Alexander was silent a moment and then he nodded, reluctantly bowing to the wisdom of his commander and friend. He glanced at the Creek who attended them. “Thaur aur six o’ us. How shoulds we gae?”
“Two by two. One Creek. One Cherokee.” The native in the raven cape sought Arrowkeeper’s eyes and waited for him to challenge his call. When he did not, he continued. “Fan out. Approach from different directions. Alexander, you and Waso go left, and circle past the council house. Arrowkeeper and Cara to the right. Nighthawk....”
“You come with me. We will pass through the village. And Alexander....”
The other man pulled up short. “Aye?”
“Be careful. You would not want your wife to live, only to find you had died.”
As the serving War Chief of Chota moved through the sleeping village with the Creek at his side, a few stragglers greeted them, eyeing the stranger with suspicion. Copperhead stopped one elder and asked him if he had heard anything. He told him he had not. The village had been quiet, and all who should be were in their beds.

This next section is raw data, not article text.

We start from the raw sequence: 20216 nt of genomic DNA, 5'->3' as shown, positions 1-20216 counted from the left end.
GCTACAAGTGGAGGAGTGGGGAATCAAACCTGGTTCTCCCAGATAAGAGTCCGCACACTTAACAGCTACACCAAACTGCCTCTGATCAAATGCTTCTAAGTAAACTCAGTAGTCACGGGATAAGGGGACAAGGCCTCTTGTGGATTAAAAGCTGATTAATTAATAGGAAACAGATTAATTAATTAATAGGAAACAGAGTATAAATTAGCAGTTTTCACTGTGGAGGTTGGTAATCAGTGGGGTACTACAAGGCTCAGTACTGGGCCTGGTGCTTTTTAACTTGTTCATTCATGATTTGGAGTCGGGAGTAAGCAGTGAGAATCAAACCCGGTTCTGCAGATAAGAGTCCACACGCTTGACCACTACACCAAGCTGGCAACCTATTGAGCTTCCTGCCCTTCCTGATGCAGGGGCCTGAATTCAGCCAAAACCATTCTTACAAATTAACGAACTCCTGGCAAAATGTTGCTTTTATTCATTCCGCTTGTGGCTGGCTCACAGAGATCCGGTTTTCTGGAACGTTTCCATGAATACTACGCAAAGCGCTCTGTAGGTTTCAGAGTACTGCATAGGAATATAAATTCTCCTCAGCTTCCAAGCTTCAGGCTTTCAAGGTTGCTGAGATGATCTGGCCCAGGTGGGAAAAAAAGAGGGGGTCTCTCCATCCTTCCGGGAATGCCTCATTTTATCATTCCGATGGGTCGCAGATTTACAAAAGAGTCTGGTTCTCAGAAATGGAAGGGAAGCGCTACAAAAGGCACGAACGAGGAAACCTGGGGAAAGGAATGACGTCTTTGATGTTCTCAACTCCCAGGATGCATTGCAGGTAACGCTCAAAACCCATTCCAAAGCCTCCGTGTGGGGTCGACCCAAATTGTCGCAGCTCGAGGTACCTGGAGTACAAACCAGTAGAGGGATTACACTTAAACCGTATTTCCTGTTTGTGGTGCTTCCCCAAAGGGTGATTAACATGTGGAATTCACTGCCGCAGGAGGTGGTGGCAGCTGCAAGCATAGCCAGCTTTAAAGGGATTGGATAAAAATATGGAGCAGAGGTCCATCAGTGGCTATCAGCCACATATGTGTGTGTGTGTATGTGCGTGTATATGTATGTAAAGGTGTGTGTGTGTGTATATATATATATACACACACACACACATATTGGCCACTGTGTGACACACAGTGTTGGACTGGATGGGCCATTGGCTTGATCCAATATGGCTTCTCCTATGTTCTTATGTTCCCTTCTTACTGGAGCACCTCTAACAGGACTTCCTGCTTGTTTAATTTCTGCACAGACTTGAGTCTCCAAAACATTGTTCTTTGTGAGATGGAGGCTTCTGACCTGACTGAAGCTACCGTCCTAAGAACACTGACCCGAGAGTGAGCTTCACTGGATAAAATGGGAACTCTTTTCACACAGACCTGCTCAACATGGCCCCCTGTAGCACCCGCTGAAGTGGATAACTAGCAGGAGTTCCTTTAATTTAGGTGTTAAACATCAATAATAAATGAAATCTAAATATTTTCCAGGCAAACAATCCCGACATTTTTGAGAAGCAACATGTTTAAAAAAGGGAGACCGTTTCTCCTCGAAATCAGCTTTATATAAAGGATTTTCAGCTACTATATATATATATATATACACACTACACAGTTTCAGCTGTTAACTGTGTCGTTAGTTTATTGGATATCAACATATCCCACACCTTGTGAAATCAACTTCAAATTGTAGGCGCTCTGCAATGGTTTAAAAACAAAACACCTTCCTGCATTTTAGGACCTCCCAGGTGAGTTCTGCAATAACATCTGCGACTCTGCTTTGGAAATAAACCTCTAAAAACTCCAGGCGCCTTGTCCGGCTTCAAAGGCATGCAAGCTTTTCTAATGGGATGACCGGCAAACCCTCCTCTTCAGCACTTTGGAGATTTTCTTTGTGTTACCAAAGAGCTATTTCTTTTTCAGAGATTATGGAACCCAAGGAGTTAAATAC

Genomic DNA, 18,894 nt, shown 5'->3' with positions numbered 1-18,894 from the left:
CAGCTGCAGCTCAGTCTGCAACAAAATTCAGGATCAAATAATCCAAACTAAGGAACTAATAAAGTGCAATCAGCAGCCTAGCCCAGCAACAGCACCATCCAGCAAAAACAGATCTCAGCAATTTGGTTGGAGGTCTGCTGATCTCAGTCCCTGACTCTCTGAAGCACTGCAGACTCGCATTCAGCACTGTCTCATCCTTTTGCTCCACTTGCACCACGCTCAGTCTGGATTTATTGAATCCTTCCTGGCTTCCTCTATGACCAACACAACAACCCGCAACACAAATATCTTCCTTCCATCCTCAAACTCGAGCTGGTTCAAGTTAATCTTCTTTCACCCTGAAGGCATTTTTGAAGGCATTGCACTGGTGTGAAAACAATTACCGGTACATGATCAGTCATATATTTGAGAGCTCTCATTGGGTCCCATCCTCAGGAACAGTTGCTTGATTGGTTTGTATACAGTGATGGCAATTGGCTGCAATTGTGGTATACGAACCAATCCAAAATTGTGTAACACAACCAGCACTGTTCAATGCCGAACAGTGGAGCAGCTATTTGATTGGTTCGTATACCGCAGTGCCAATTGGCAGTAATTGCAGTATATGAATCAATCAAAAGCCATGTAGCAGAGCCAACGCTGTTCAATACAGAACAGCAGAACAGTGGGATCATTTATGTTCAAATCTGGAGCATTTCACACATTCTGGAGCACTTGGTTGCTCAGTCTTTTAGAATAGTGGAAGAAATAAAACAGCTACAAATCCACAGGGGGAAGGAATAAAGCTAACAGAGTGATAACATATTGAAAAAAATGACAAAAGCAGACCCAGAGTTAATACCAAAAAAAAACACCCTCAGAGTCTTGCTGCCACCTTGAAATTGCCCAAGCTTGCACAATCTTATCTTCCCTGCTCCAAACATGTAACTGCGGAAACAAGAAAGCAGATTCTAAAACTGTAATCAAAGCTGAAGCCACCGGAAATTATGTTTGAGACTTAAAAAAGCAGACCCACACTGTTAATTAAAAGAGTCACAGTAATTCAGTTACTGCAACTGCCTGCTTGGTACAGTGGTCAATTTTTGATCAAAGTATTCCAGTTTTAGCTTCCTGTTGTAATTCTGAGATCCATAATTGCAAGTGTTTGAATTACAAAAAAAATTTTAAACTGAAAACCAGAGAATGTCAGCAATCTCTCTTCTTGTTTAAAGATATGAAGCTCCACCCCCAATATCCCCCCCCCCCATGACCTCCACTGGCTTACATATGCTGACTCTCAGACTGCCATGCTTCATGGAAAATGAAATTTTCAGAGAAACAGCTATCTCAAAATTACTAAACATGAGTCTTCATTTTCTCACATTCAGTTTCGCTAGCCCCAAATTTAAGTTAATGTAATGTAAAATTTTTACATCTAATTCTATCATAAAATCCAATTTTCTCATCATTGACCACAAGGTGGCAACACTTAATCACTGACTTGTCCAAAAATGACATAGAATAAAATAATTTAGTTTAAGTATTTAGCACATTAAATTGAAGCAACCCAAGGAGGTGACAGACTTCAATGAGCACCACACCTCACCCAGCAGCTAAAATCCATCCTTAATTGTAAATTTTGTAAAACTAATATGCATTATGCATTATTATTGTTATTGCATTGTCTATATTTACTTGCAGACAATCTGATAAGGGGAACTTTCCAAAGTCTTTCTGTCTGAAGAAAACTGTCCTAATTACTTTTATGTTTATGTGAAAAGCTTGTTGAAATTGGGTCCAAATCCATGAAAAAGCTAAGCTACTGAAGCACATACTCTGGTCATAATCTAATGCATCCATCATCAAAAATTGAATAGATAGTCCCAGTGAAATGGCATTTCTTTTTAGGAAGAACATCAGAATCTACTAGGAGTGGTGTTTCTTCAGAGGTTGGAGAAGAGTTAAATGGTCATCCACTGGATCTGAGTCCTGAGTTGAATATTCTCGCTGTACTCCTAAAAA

The Cherokee and the Creek exchanged glances. They had found the sentry dead. Was the whole world sleeping with the devil at its door?
Several minutes later they arrived at the lodge. Having taken the straightest route, they were the first. But not by much. As they approached the dwelling, their four companions emerged from the trees.
“They are coming,” Nighthawk said.
“Yes.” Copperhead reached for the mat that covered the door. He had hoped he would have time to check and to be able to prepare Alexander for the worst if it had happened. Of course that meant he had no time to prepare himself. “Keep them out while I go inside.”
“Would you rather I....”
Copperhead paused for just a moment before ducking under the covering. When he turned to the Creek, his eyes were steel. “I will go.”